The theory of rocket flight shows that the velocity gained by a launch vehicle when its propellant is burned to depletion is expressed by the equation

where:

**a. **The takeoff weight consists of propellant or fuel, F, structure, S, and payload, P. At burnout, assuming all the fuel has been used, the remaining weight is S + P, so that
R = (F + S + P)/(S + P). In general, the weight of fuel cannot be more than about10 times the weight of the structure in order for the vehicle to withstand the stresses of operation. Show that if F = lO S, then an upper limit for R is 11.

**Solution: **If F = lO S, then R = (F + S + P)/(S + P) = (10S + S + P)/(S + P)

So the largest possible value for R is 11, but we see that in order to actually achieve this value, it is necessary for P to be O‹in other words, the launch vehicle could carry no payload!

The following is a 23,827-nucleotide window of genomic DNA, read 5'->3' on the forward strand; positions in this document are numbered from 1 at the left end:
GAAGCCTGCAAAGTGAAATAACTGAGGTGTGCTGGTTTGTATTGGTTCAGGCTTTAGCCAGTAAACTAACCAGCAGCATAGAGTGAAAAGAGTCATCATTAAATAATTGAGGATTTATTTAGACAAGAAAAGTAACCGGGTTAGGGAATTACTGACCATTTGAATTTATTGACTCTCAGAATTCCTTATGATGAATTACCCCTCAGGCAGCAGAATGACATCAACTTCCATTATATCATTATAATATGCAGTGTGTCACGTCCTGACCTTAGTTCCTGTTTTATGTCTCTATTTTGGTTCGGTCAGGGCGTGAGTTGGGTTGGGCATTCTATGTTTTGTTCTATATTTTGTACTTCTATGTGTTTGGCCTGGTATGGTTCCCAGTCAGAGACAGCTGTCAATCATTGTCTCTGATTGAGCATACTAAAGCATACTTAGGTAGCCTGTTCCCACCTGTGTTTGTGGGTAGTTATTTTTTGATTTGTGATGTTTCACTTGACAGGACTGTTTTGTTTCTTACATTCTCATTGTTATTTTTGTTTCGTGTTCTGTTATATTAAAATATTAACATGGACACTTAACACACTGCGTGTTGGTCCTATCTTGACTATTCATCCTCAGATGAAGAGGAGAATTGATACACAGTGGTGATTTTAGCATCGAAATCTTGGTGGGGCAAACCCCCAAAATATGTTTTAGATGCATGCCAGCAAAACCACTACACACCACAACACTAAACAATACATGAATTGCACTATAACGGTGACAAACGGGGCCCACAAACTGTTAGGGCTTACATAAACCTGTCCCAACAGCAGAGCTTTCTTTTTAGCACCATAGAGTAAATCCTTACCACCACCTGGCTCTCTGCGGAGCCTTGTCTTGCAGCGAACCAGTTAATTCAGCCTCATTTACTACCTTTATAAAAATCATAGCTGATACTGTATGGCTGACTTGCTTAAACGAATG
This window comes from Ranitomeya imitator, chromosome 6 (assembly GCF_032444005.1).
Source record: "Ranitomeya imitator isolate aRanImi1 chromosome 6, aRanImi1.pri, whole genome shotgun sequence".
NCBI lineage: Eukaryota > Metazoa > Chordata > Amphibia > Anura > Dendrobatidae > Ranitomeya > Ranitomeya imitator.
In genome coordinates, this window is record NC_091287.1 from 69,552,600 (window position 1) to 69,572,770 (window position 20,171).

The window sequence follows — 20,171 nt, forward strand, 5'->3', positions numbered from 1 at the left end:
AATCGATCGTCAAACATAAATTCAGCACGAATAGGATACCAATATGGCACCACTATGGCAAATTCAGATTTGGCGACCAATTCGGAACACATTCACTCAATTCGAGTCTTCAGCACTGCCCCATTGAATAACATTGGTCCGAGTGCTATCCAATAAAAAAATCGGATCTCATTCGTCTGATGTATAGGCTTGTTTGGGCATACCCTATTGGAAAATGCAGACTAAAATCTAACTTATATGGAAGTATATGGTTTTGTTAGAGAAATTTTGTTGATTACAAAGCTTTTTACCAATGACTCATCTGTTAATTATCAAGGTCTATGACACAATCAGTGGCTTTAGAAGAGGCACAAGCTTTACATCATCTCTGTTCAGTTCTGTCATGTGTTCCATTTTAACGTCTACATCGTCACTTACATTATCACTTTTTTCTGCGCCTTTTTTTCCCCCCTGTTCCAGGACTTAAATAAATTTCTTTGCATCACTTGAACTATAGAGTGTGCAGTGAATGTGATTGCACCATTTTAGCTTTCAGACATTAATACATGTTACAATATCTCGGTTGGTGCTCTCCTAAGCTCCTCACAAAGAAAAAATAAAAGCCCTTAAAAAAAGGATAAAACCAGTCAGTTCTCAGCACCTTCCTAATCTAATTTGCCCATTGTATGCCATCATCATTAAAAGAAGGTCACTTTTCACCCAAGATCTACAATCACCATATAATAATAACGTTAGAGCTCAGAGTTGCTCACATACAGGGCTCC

**b.** The minimum altitude for a stable orbit about Earth is about 160 km. At lower altitudes, air resistance slows the spacecraft and causes a rapid deterioration of the orbit. As will be shown in Problem 1 of Chapter 9, the spacecraft must attain a velocity of about 7.8 km per second to orbit at 160 km. However, in order to overcome the retarding effect of Earth's atmosphere while the spacecraft is ascending, the total velocity imparted by the launch vehicle must be at least 9.0 km/s. What is the minimum exhaust velocity needed by the rocket engine if R = 11?

**Solution: **Substituting

**c. **The propellants used for engines such as those of the Delta, Centaur, and Saturn launch vehicles could produce exhaust velocities averaging at most 3 km/s, which would not be sufficient to achieve orbit. The main engines of the Space Shuttle use a mixture of liquid hydrogen and liquid oxygen, which can produce exhaust velocities of 4.6 km/s. However, in order for the Shuttle to perform its tasks and return to Earth with its crew, it has an R-value of around 3.5. Could the Space Shuttle achieve orbit with its main engines?

**Solution: **If

which is not sufficient for orbit.